MUNICH, Germany (UP) – Christmas touched the refugee airlift to America today. Stewardesses of a plane carrying 74 Hungarians to the United States set up a Christmas tree in the aircraft cabin, complete with decorations and gifts of apples, oranges, chewing gum and candy for all the passengers. The plane, a commercial DC4 under charter to the Military Air Transport Service, took off in the first of 10 scheduled flights during the day. Today’s airlift was expected to raise the total of Hungarians flown to new homes in the United States to more than 3,400.
80 years ago – 1936
Jerry Davies will arrive here tonight from Oregon State college to spend his vacation here with his parents, Mr. and Mrs. I. C. Davies. Also arriving from Corvallis this evening will be Harold Sexton Jr., who will visit his parents, Mr. and Mrs. Harold Sexton, over the holidays. Dr. and Mrs. T. E. Griffith plan to leave Sunday for Los Angeles, where they will spend Christmas with the former’s father, G. H. Griffith.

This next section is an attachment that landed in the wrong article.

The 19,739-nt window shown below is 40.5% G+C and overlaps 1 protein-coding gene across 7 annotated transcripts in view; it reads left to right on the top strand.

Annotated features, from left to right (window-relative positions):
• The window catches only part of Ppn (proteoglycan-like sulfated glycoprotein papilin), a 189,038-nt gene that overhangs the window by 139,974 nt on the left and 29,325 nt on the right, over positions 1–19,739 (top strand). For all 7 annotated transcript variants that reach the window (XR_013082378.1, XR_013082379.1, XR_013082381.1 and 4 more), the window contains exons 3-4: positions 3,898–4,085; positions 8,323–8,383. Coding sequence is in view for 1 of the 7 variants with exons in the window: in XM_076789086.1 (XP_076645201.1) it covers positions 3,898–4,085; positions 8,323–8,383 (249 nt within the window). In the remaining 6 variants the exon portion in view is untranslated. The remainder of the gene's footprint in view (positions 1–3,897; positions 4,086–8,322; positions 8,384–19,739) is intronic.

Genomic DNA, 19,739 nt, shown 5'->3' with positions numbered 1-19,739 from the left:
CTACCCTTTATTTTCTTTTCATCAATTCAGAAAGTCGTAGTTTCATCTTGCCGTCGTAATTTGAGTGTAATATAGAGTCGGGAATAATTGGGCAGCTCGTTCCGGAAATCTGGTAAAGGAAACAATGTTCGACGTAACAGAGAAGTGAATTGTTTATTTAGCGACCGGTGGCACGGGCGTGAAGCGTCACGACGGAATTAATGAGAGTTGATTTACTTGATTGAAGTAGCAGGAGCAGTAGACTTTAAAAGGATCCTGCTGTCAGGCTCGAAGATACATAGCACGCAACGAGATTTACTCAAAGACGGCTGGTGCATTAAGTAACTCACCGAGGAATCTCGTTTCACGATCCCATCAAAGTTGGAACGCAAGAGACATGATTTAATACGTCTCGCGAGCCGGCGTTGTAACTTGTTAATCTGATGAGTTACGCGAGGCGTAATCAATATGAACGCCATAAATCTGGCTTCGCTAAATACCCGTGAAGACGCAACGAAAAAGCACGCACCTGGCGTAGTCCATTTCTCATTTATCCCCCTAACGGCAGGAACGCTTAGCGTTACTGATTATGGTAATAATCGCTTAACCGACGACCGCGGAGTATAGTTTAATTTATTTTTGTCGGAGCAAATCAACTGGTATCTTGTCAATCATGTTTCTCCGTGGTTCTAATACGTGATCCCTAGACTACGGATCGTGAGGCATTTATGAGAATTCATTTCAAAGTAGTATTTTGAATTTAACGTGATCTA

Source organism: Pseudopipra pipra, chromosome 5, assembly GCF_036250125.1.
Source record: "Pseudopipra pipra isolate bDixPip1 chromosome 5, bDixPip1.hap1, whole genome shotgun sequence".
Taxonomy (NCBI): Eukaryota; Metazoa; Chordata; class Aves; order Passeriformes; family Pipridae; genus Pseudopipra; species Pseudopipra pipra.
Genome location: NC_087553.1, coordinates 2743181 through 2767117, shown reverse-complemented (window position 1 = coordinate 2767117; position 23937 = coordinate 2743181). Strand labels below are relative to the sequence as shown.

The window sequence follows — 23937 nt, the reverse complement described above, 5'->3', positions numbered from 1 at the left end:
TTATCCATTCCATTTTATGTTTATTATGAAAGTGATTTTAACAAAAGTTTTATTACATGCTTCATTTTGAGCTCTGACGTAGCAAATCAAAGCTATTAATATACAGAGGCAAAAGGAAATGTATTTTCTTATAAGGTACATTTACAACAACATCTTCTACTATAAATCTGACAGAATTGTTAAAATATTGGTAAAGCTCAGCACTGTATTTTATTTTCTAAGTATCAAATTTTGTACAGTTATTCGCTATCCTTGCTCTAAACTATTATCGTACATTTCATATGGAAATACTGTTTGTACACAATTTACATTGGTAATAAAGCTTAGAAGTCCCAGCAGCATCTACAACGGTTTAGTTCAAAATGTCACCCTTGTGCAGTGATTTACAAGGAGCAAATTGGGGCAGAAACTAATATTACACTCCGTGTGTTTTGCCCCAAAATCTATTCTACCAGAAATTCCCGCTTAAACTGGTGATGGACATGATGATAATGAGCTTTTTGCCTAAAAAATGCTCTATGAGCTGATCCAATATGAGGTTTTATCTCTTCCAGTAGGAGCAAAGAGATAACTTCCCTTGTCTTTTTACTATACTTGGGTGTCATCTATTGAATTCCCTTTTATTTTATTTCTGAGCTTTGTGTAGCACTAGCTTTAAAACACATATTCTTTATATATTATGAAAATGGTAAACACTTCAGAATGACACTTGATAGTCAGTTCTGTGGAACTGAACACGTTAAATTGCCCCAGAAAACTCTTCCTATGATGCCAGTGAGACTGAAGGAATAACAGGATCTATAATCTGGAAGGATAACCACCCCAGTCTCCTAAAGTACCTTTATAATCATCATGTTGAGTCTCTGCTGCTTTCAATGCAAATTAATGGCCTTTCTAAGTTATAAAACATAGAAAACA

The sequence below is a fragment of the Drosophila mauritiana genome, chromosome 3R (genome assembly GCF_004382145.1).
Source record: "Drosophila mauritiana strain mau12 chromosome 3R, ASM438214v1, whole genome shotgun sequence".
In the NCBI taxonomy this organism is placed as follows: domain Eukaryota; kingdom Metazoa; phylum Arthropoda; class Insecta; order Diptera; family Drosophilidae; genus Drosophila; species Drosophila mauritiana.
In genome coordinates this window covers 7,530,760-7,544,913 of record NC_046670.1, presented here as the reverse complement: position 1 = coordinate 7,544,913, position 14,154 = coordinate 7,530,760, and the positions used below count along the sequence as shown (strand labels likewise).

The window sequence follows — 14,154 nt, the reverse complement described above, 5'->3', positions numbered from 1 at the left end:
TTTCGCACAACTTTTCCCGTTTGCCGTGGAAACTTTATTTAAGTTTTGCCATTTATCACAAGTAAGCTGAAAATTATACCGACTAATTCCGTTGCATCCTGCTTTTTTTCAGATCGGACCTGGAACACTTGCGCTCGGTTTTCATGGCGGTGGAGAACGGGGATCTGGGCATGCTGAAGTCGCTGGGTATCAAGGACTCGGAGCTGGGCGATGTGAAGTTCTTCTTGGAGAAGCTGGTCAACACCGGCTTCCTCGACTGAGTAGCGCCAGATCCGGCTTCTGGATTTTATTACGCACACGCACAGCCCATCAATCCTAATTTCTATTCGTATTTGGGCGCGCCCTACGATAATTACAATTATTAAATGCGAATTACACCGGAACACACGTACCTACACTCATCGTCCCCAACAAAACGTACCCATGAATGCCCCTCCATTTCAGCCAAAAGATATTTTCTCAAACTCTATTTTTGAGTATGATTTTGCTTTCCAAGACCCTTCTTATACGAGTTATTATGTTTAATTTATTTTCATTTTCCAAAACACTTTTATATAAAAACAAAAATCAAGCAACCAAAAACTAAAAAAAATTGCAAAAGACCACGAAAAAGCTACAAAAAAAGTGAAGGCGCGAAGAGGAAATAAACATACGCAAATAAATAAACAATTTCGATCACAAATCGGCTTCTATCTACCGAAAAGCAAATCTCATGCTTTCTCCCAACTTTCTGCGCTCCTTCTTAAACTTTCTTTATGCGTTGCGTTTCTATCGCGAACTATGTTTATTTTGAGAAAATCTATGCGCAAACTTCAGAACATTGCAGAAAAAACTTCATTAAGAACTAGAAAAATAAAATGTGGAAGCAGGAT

PORTLAND, Dec. 18. (UP) – Hogs: 600, including 468 direct; market active, mostly steady. Good to choice 160-215 lb weights $email@example.com; heavier weights down to $8.50.
RAPID CITY, S. D. (UP) – A complete dinosaur park, costing $25,000, is being built here on the site where dinosaurs left footprints millions of years ago. When completed, the park will include eight lifesize models of the pre-historic monsters.
100 years ago – 1916
The silver tea which was given by the Sorosis club and the Old Fort Dalles Historical society at the Elks temple Saturday was largely attended, and was a social and financial success. The afternoon was delightfully spent at cards, sewing and conversation. The contribution raised toward the Armenian-Syrian fund was $58, which includes a donation of $25 from an individual and $5 from the Sorosis club.
Cheer up! Every war-price cloud has a silver lining. Butter and eggs are cheaper – also flour, sugar, apples, all kinds of cereals and fruits. With the unsteadiness of the big eastern wheat markets, it is expected the increased price lists of all cereals, which were scheduled to go into effect January first, will be canceled.